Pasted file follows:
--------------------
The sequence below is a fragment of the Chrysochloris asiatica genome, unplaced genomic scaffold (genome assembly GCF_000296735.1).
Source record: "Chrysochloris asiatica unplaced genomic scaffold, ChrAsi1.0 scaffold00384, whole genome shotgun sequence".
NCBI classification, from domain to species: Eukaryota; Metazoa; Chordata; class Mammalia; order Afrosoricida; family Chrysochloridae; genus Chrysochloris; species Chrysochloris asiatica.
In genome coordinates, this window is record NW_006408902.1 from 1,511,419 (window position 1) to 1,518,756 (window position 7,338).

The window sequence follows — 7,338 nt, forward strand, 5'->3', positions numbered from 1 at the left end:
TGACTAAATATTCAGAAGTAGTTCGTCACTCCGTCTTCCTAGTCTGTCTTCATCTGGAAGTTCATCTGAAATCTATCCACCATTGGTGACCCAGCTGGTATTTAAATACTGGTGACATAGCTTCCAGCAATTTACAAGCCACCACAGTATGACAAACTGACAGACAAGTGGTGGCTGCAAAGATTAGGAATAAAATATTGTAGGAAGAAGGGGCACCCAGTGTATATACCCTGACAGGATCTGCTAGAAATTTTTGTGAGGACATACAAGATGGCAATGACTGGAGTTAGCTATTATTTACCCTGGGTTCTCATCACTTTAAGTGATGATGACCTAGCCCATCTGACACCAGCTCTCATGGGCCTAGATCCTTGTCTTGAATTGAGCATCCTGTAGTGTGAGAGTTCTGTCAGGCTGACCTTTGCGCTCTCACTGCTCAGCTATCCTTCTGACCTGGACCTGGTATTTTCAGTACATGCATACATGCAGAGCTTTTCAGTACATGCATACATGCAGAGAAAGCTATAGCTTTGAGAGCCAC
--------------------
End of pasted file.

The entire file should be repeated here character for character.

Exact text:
The sequence below is a fragment of the Chrysochloris asiatica genome, unplaced genomic scaffold (genome assembly GCF_000296735.1).
Source record: "Chrysochloris asiatica unplaced genomic scaffold, ChrAsi1.0 scaffold00384, whole genome shotgun sequence".
NCBI classification, from domain to species: Eukaryota; Metazoa; Chordata; class Mammalia; order Afrosoricida; family Chrysochloridae; genus Chrysochloris; species Chrysochloris asiatica.
In genome coordinates, this window is record NW_006408902.1 from 1,511,419 (window position 1) to 1,518,756 (window position 7,338).

The window sequence follows — 7,338 nt, forward strand, 5'->3', positions numbered from 1 at the left end:
TGACTAAATATTCAGAAGTAGTTCGTCACTCCGTCTTCCTAGTCTGTCTTCATCTGGAAGTTCATCTGAAATCTATCCACCATTGGTGACCCAGCTGGTATTTAAATACTGGTGACATAGCTTCCAGCAATTTACAAGCCACCACAGTATGACAAACTGACAGACAAGTGGTGGCTGCAAAGATTAGGAATAAAATATTGTAGGAAGAAGGGGCACCCAGTGTATATACCCTGACAGGATCTGCTAGAAATTTTTGTGAGGACATACAAGATGGCAATGACTGGAGTTAGCTATTATTTACCCTGGGTTCTCATCACTTTAAGTGATGATGACCTAGCCCATCTGACACCAGCTCTCATGGGCCTAGATCCTTGTCTTGAATTGAGCATCCTGTAGTGTGAGAGTTCTGTCAGGCTGACCTTTGCGCTCTCACTGCTCAGCTATCCTTCTGACCTGGACCTGGTATTTTCAGTACATGCATACATGCAGAGCTTTTCAGTACATGCATACATGCAGAGAAAGCTATAGCTTTGAGAGCCAC